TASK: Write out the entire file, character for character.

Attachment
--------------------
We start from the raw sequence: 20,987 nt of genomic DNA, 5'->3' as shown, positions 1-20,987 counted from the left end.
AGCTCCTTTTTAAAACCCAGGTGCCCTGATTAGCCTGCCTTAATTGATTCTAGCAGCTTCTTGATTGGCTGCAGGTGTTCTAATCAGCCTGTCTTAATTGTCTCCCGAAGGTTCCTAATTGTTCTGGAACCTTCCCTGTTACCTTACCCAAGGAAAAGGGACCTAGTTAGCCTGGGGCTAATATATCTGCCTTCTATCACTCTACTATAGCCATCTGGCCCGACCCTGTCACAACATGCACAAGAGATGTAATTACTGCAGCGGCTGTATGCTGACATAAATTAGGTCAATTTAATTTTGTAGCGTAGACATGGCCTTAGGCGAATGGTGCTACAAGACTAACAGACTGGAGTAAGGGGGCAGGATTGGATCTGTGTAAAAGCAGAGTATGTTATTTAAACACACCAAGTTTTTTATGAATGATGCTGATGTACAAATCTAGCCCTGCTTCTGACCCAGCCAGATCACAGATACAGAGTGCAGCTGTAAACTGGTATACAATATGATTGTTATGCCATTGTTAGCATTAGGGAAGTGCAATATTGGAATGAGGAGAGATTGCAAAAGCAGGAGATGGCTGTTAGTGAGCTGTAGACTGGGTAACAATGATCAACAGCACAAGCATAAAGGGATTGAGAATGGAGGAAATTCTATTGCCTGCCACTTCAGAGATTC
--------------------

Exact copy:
We start from the raw sequence: 20,987 nt of genomic DNA, 5'->3' as shown, positions 1-20,987 counted from the left end.
AGCTCCTTTTTAAAACCCAGGTGCCCTGATTAGCCTGCCTTAATTGATTCTAGCAGCTTCTTGATTGGCTGCAGGTGTTCTAATCAGCCTGTCTTAATTGTCTCCCGAAGGTTCCTAATTGTTCTGGAACCTTCCCTGTTACCTTACCCAAGGAAAAGGGACCTAGTTAGCCTGGGGCTAATATATCTGCCTTCTATCACTCTACTATAGCCATCTGGCCCGACCCTGTCACAACATGCACAAGAGATGTAATTACTGCAGCGGCTGTATGCTGACATAAATTAGGTCAATTTAATTTTGTAGCGTAGACATGGCCTTAGGCGAATGGTGCTACAAGACTAACAGACTGGAGTAAGGGGGCAGGATTGGATCTGTGTAAAAGCAGAGTATGTTATTTAAACACACCAAGTTTTTTATGAATGATGCTGATGTACAAATCTAGCCCTGCTTCTGACCCAGCCAGATCACAGATACAGAGTGCAGCTGTAAACTGGTATACAATATGATTGTTATGCCATTGTTAGCATTAGGGAAGTGCAATATTGGAATGAGGAGAGATTGCAAAAGCAGGAGATGGCTGTTAGTGAGCTGTAGACTGGGTAACAATGATCAACAGCACAAGCATAAAGGGATTGAGAATGGAGGAAATTCTATTGCCTGCCACTTCAGAGATTC